1.1 This test method describes a procedure for sampling and analysis of volatile organic compounds (VOCs) in ambient, indoor, or workplace atmospheres. The test method is based on the collection of air samples in stainless steel canisters with specially treated (passivated) interior surfaces. For sample analysis, a portion of the sample is subsequently removed from the canister and the collected VOCs are selectively concentrated by adsorption or condensation onto a trap, subsequently released by thermal desorption, separated by gas chromatography, and measured by a mass spectrometric detector or other detector(s). This test method describes procedures for sampling into canisters to final pressures both above and below atmospheric pressure (respectively referred to as pressurized and subatmospheric pressure sampling).
1.2 This test method is applicable to specific VOCs that have been tested and determined to be stable when stored in canisters. Numerous compounds, many of which are chlorinated VOCs, have been successfully tested for storage stability in pressurized canisters (1-4). Although not as extensive, documentation is also available demonstrating stability of VOCs in subatmospheric pressure canisters. While initial studies were concentrated on non-polar VOCs, information on storage stability has been extended to many polar compounds as well (5-7).
1.3 The procedure for collecting the sample involves the use of inlet lines and air filters, flow rate regulators for obtaining time-integrated samples, and in the case of pressurized samples, an air pump. Canister samplers have been designed to automatically start and stop the sample collection process using electronically actuated valves and timers (8-10). A weatherproof shelter is required if the sampler is to be used outside.
1.4 The organic compounds that have been successfully measured at single-digit parts-per-billion by volume (ppbv) levels with this test method are listed in Table 1. This test method is applicable to VOC concentrations ranging from the detection limit to 300 ppbv. Above this concentration, samples require dilution with dry ultra-high-purity nitrogen or air.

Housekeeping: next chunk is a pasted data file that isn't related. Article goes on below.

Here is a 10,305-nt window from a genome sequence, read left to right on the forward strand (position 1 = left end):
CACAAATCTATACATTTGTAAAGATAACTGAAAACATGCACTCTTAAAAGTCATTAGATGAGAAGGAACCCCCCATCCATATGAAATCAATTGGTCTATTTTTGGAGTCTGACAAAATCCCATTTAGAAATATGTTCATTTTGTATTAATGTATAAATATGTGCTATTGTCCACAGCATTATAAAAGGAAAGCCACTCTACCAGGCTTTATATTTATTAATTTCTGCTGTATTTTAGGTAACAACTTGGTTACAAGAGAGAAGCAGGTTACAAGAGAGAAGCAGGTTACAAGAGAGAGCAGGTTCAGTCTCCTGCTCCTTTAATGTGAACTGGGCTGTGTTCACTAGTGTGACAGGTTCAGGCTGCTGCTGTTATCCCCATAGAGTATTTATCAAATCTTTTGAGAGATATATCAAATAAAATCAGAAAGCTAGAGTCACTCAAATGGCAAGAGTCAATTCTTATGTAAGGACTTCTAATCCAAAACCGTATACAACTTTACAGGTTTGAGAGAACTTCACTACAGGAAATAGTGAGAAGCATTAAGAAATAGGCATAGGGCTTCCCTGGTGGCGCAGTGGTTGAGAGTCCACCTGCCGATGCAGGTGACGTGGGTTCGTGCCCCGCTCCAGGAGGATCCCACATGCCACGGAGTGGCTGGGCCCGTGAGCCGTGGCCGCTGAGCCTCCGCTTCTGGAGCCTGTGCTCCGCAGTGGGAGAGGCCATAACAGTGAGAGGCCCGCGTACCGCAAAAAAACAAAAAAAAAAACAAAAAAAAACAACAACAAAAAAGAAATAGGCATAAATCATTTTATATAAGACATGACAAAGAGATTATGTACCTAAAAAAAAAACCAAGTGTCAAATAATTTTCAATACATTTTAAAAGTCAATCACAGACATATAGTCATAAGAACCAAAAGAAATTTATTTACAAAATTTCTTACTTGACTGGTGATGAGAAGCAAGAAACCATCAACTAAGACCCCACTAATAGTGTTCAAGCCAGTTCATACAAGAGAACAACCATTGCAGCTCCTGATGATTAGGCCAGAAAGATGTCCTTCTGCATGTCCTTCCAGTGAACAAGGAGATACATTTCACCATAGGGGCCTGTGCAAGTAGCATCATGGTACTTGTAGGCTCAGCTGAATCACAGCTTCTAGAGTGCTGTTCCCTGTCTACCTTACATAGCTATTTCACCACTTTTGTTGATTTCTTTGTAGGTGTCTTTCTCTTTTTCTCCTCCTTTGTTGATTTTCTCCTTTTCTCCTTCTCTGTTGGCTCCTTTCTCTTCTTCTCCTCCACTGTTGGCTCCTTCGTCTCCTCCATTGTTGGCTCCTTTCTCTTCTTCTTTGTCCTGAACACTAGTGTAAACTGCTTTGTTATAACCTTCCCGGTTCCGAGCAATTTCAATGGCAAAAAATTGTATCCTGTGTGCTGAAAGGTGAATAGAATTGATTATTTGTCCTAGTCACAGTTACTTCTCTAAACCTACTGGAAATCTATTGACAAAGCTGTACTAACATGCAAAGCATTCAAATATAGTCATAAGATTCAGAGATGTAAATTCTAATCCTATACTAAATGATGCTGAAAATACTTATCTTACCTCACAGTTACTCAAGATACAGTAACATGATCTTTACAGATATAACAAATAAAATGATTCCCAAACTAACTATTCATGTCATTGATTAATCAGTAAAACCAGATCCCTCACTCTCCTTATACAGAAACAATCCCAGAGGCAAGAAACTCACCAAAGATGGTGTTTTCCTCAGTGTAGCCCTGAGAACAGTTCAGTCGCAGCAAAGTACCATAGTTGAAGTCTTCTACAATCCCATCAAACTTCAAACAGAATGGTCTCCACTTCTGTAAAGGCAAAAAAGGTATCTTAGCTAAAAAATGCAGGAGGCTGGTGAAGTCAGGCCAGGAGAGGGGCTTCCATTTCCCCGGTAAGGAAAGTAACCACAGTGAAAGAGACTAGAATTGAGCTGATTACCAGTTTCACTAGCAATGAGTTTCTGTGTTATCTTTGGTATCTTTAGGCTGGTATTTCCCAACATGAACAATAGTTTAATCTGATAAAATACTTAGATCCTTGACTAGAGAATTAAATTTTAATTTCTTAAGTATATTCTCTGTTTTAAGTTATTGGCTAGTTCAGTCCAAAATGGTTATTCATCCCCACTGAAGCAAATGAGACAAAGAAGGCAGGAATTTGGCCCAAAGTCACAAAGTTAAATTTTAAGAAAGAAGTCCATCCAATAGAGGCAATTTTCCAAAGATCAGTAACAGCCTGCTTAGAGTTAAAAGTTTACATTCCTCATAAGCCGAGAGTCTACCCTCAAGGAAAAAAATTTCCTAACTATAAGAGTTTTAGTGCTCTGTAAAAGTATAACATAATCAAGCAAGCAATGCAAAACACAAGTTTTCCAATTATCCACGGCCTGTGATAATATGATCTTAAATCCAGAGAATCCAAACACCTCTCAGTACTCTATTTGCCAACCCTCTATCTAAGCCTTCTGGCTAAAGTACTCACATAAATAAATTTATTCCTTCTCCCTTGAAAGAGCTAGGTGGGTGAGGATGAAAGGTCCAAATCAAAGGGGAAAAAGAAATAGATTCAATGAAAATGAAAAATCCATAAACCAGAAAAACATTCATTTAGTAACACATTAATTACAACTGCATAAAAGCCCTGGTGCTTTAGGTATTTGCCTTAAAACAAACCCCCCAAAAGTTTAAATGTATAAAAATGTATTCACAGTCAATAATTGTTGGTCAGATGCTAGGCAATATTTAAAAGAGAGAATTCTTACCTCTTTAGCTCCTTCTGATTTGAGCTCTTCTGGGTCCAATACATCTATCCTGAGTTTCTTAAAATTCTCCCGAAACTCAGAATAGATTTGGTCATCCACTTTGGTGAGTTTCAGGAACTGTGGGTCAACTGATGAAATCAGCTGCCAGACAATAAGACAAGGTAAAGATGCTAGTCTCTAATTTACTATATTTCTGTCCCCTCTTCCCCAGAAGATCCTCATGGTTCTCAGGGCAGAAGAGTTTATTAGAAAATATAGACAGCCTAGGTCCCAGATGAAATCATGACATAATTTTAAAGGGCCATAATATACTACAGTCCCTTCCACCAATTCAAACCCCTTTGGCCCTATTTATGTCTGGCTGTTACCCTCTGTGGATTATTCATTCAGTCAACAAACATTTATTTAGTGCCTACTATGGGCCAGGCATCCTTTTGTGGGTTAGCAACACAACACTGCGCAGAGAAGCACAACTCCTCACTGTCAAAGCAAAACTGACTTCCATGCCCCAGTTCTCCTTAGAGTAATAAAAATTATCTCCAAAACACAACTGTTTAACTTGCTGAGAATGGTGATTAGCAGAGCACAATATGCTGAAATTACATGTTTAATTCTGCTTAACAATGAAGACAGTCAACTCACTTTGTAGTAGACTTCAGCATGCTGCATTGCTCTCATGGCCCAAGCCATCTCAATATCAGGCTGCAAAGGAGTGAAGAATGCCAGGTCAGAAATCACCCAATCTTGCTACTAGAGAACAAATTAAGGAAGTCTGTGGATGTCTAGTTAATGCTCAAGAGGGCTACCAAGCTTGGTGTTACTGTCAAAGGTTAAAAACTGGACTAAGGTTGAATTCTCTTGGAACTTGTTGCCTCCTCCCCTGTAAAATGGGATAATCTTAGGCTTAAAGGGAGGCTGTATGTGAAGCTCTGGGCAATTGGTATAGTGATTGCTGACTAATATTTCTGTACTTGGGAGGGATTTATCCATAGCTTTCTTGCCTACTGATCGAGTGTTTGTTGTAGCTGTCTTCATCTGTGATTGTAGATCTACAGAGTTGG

This standard does not purport to address all of the safety concerns, if any, associated with its use. It is the responsibility of the user of this standard to establish appropriate safety and health practices and determine the applicability of regulatory limitations prior to use. Safety practices should be part of the user's SOP manual.
2. Referenced Documents (purchase separately) The documents listed below are referenced within the subject standard but are not provided as part of the standard.
D1356 Terminology Relating to Sampling and Analysis of Atmospheres
D1357 Practice for Planning the Sampling of the Ambient Atmosphere
E260 Practice for Packed Column Gas Chromatography
E355 Practice for Gas Chromatography Terms and Relationships
U.S.EnvironmentalPro Available from the U.S. Dept. of Commerce, National Technical Information Service, Port Royal Road, Springfield, VA 22161 or http://www.cpa.gov/ttn/amtic/airtox.html.
ambient atmospheres; analysis; atmospheres; canister sampling; gas chromatography-mass spectrometry; indoor atmospheres; sampling; volatile organic compounds; workplace atmospheres;
ICS Number Code 13.040.01 (Air quality in general)
ASTM International is a member of CrossRef.
Citing ASTM Standards
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